The world is changing. When will we?

Gays in India

by Perin Ilavia

The World is Changing

When will we?

If you’re gay, price are you a criminal? Because you’ve made love to a consenting adult?

In India, the answer is yes. And let’s face it, this law is ludicrous.

We now know through science and empirical research that people do not choose to be homosexual. We are born gay, straight or something in between. Therefore, outlawing homosexuality is akin to making it illegal to have been born.

Unfortunately, here in India we’re not arguing about whether the government should recognize gay marriage, the main debate in much of the world these days. We’re still discussing whether it’s OK to BE gay – something we should be well past by now.

Last year, the Indian Supreme Court overturned a Delhi High Court judgment decriminalizing homosexual acts, saying Chapter XVI, Section 377 of the Indian Penal Code should be a matter left to Parliament, not the judiciary. This Section 377 dates back to 1861; it criminalises sexual activities “against the order of nature”, including homosexual acts.

So our Supreme Court has now ruled that if homosexuality and bisexuality are to be considered “natural”, Parliament will have to amend the law.

Those who think homosexuality is a modern phenomenon or an import from Western countries need to know that the first record of homosexuality in history are Kynumhotep and Niankhkhnum – an
Egyptian couple.

Homosexuality has been written about in the Kama Sutra, recorded since approximately 600 BC in China, Greek mythology, Mayans, Aztecs, Islamic Era and Latin American civilizations. Primates and other animals, birds, fish, even gut worms can be homosexual. Musicians, actors, artists, dancers, fashion designers, white collar professionals, are law-abiding and homosexual. Edward III, Socrates and Lord Byron were gay.

In India, homosexuality and group sex was practiced among the tribals. The ‘shamans’, tribal priests revered as having extraordinary powers, had sex with men.

India has gay magazines, gay clubs, websites, parades, but the reaction in conservative Indian society to same sex relationships is, ‘stay away, they are unnatural’. Homosexuality is not a mental disorder. There is no evidence to support theories attributing sexual orientation to family dysfunction, trauma or inherent psychopathology. Gays are normal people, good looking, intelligent, creative, sensitive, committed to their partners and friends. Many fear aging and their partner looking for a younger man or woman.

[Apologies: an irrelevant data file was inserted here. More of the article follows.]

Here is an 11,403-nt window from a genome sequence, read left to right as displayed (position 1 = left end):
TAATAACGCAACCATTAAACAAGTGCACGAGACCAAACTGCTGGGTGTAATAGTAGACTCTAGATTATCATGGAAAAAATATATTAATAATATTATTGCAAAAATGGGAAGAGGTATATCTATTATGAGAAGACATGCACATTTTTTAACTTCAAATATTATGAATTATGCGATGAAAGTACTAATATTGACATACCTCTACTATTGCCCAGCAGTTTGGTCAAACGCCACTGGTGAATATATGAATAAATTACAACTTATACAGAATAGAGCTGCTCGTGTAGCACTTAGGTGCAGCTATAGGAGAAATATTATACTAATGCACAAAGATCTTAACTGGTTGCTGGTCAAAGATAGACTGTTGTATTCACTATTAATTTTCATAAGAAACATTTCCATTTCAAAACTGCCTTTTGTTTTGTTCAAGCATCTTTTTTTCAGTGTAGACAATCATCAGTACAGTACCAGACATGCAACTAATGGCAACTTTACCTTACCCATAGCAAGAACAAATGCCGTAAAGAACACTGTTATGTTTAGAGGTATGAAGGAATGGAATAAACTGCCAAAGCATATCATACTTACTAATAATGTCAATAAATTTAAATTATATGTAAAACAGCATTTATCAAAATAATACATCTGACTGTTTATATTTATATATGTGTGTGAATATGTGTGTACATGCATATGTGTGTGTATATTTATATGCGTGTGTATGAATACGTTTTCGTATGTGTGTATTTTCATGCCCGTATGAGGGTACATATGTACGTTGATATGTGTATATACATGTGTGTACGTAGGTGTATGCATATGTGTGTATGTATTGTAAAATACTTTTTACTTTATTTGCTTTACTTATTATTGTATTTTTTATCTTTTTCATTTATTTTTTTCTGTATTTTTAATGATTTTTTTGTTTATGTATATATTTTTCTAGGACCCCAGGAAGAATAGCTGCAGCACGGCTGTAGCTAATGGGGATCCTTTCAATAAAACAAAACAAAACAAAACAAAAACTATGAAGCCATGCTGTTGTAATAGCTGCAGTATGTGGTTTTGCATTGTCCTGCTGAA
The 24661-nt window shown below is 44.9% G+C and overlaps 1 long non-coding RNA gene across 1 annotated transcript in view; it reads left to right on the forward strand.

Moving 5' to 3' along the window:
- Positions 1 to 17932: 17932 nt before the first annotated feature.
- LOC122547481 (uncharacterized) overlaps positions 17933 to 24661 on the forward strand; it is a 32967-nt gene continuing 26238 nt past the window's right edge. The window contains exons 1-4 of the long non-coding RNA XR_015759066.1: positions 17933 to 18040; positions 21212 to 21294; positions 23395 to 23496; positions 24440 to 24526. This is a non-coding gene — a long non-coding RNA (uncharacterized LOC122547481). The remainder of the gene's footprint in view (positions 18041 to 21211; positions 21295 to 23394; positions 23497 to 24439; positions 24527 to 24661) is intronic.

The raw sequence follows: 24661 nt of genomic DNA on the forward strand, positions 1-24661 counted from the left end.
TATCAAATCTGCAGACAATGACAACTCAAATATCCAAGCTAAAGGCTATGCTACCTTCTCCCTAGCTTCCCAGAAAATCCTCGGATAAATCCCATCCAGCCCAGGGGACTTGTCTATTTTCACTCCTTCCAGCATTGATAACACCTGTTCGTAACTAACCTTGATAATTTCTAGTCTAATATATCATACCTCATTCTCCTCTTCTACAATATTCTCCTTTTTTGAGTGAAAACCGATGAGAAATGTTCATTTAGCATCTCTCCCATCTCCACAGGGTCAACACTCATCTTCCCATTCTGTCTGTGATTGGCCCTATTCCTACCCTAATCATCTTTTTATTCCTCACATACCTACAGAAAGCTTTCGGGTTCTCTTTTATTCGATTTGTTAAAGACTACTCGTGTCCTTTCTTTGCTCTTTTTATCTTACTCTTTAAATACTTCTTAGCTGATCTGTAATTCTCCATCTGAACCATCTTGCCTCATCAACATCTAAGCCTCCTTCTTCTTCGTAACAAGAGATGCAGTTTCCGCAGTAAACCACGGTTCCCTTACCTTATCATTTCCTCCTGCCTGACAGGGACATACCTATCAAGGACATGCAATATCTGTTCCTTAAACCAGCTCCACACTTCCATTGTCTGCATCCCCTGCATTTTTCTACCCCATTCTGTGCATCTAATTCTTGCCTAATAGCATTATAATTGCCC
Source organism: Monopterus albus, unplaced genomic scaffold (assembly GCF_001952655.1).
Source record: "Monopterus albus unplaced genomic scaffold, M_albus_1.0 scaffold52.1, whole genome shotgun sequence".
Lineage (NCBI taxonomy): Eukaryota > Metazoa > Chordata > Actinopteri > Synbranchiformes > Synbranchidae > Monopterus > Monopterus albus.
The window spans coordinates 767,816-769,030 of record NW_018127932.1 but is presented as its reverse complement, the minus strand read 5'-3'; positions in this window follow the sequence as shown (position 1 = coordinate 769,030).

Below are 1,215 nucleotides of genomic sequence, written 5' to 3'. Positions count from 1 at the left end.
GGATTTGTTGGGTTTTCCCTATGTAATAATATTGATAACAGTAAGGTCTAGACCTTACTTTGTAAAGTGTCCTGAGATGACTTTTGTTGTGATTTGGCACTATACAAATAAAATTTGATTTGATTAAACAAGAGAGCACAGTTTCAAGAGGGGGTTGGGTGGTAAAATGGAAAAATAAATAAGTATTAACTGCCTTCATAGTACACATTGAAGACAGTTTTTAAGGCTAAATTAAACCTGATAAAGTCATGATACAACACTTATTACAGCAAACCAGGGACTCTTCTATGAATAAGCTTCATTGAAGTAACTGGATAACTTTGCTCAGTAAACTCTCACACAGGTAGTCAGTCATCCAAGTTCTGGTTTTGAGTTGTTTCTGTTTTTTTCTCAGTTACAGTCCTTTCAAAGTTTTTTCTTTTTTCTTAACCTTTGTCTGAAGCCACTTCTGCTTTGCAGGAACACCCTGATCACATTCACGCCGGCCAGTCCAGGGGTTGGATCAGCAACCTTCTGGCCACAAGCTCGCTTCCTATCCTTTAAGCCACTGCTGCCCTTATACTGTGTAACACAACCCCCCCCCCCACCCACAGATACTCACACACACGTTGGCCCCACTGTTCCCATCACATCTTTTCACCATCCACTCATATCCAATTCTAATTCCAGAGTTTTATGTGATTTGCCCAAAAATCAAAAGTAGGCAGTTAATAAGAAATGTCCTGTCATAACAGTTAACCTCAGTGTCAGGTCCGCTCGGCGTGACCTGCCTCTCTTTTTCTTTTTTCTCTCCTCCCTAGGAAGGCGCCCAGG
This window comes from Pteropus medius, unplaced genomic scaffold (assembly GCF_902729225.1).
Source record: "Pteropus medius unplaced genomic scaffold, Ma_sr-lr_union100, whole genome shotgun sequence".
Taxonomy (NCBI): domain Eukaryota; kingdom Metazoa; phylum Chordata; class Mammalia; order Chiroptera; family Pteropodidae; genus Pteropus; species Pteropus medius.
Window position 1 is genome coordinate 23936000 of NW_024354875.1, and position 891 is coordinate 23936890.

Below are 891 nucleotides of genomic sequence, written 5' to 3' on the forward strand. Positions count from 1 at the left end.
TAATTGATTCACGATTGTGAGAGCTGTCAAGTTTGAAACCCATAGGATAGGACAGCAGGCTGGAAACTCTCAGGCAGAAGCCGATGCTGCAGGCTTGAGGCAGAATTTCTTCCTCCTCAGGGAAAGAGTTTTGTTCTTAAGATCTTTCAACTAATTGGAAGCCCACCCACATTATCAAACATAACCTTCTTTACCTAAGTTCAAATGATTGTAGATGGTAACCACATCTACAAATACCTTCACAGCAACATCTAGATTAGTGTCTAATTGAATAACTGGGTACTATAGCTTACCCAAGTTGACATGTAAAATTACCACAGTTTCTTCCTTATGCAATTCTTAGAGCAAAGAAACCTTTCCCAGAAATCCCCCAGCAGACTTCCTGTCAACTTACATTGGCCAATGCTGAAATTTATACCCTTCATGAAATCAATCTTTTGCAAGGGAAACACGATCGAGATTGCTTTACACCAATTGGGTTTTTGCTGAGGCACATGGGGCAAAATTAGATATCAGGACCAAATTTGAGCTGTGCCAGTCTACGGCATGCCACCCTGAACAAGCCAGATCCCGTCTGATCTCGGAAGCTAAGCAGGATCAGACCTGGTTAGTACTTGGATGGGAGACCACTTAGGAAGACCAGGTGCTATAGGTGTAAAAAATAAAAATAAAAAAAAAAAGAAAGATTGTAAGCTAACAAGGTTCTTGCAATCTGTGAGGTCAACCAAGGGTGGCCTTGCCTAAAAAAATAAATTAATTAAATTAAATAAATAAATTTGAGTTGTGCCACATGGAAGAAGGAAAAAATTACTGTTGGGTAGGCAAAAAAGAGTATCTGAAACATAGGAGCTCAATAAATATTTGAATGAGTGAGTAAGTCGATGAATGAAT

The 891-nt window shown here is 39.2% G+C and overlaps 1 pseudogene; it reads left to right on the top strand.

The anti-gay ruling in India corresponded with similar homophobic moves in Russia and several African countries. And it came at a time when many countries around the world, especially the United States, are undergoing a sea change when it comes to attitudes about gays. Many societies have moved to legalize gay marriage, athletes and performers are increasingly ‘coming out’, and acceptance by mainstream society is becoming the norm.

“People deserve to live in freedom of equality, and should not fear violence or discrimination for who they are, and who they love,” U.S. Secretary of State John Kerry said recently in response to a move by Nigeria mandating 14-year prison sentences to gays who attempted to marry.

The Netherlands has approximately 16,000 same sex married couples, the highest in the European Union. After stiff opposition, Queen Elizabeth cleared the way for same sex marriage in the UK. Belgium, Canada, Spain, South Africa, Norway, Sweden, Iceland, Portugal, Argentina, France, Brazil, have legalized same-sex marriage, as have many U.S. states.

In an effort to abolish sexual discrimination, Nepal established a committee that studied the laws across the world in 2007. The South Asian country is now a happy haven and honeymoon destination for sexual minorities. Sunil Pant was Nepal’s first gay M P. All that doesn’t mean it’s necessarily easy to be gay in Nepal, especially for lesbians who often struggle against patriarchal attitudes and such issues as forced marriage.

The Vatican has always disfavored homosexuality. Pope Francis has not moved away from that position, despite having refocused the church’s priorities away from divisive social issues and toward helping the poor.

In 2013 the International Lesbian, Gay, Bisexual, Trans (LGBT) and Intersexual Association listed about 80 countries that ban gays.

All this homophobia, of course, hasn’t stopped our own state of Goa from attracting a good number of LGBT’s. Goa has long been a favourite get-away for a holiday or honeymoon for this community. The first publicly declared gay wedding in Goa sent shock-waves among conservatives, not only in Goa, but around the country. Many commended fashion designer Wendell Rodrick’s decision to be open about his identity and marry his partner.

Few think anyone will actually be able to enforce India’s ban on homosexuality. However, the latest Supreme Court ruling can easily lead to increased harassment of gays by police and others. It’s a terrible set-back to the work of activists who dread the ammunition it provides to homophobes. The outdated law encourages discrimination in housing, education and employment. Not to mention how gays and their families feel about being considered ‘criminals’ in the eyes of the law.

 

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